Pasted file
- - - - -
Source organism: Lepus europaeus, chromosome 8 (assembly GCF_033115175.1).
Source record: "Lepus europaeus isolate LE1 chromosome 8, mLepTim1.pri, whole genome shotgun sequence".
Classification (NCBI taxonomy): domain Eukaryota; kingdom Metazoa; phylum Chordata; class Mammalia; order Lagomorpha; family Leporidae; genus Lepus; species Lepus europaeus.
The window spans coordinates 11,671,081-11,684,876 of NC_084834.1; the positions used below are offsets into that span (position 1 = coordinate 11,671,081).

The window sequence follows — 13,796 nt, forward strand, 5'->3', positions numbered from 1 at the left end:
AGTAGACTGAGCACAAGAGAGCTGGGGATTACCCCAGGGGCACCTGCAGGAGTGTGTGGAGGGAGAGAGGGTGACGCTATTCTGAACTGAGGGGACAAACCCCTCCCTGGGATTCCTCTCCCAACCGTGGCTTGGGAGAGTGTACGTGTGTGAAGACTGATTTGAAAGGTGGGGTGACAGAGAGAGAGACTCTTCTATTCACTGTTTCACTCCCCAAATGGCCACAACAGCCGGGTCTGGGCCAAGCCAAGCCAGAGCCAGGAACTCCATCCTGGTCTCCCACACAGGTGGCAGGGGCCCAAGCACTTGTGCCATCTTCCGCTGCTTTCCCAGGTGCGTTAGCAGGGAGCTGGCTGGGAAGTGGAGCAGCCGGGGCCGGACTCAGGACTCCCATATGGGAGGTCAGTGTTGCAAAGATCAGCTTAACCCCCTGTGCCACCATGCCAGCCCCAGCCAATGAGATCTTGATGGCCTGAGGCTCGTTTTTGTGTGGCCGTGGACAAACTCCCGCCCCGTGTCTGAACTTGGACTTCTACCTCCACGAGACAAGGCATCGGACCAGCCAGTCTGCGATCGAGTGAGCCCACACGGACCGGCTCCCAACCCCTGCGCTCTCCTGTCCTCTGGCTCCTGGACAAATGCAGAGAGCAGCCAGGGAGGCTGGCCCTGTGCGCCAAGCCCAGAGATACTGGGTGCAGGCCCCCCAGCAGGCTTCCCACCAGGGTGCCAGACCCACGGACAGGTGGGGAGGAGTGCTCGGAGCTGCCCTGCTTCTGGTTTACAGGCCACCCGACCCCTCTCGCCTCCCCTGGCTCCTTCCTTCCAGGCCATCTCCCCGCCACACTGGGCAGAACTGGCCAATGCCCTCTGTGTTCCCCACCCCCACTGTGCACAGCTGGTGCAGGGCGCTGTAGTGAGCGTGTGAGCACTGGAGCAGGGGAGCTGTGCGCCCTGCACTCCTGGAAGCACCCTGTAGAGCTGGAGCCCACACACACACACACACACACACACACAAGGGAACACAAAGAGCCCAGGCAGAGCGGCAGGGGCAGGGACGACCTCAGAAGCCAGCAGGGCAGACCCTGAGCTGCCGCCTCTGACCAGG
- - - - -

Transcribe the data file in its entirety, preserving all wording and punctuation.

Source organism: Lepus europaeus, chromosome 8 (assembly GCF_033115175.1).
Source record: "Lepus europaeus isolate LE1 chromosome 8, mLepTim1.pri, whole genome shotgun sequence".
Classification (NCBI taxonomy): domain Eukaryota; kingdom Metazoa; phylum Chordata; class Mammalia; order Lagomorpha; family Leporidae; genus Lepus; species Lepus europaeus.
The window spans coordinates 11,671,081-11,684,876 of NC_084834.1; the positions used below are offsets into that span (position 1 = coordinate 11,671,081).

The window sequence follows — 13,796 nt, forward strand, 5'->3', positions numbered from 1 at the left end:
AGTAGACTGAGCACAAGAGAGCTGGGGATTACCCCAGGGGCACCTGCAGGAGTGTGTGGAGGGAGAGAGGGTGACGCTATTCTGAACTGAGGGGACAAACCCCTCCCTGGGATTCCTCTCCCAACCGTGGCTTGGGAGAGTGTACGTGTGTGAAGACTGATTTGAAAGGTGGGGTGACAGAGAGAGAGACTCTTCTATTCACTGTTTCACTCCCCAAATGGCCACAACAGCCGGGTCTGGGCCAAGCCAAGCCAGAGCCAGGAACTCCATCCTGGTCTCCCACACAGGTGGCAGGGGCCCAAGCACTTGTGCCATCTTCCGCTGCTTTCCCAGGTGCGTTAGCAGGGAGCTGGCTGGGAAGTGGAGCAGCCGGGGCCGGACTCAGGACTCCCATATGGGAGGTCAGTGTTGCAAAGATCAGCTTAACCCCCTGTGCCACCATGCCAGCCCCAGCCAATGAGATCTTGATGGCCTGAGGCTCGTTTTTGTGTGGCCGTGGACAAACTCCCGCCCCGTGTCTGAACTTGGACTTCTACCTCCACGAGACAAGGCATCGGACCAGCCAGTCTGCGATCGAGTGAGCCCACACGGACCGGCTCCCAACCCCTGCGCTCTCCTGTCCTCTGGCTCCTGGACAAATGCAGAGAGCAGCCAGGGAGGCTGGCCCTGTGCGCCAAGCCCAGAGATACTGGGTGCAGGCCCCCCAGCAGGCTTCCCACCAGGGTGCCAGACCCACGGACAGGTGGGGAGGAGTGCTCGGAGCTGCCCTGCTTCTGGTTTACAGGCCACCCGACCCCTCTCGCCTCCCCTGGCTCCTTCCTTCCAGGCCATCTCCCCGCCACACTGGGCAGAACTGGCCAATGCCCTCTGTGTTCCCCACCCCCACTGTGCACAGCTGGTGCAGGGCGCTGTAGTGAGCGTGTGAGCACTGGAGCAGGGGAGCTGTGCGCCCTGCACTCCTGGAAGCACCCTGTAGAGCTGGAGCCCACACACACACACACACACACACACACAAGGGAACACAAAGAGCCCAGGCAGAGCGGCAGGGGCAGGGACGACCTCAGAAGCCAGCAGGGCAGACCCTGAGCTGCCGCCTCTGACCAGG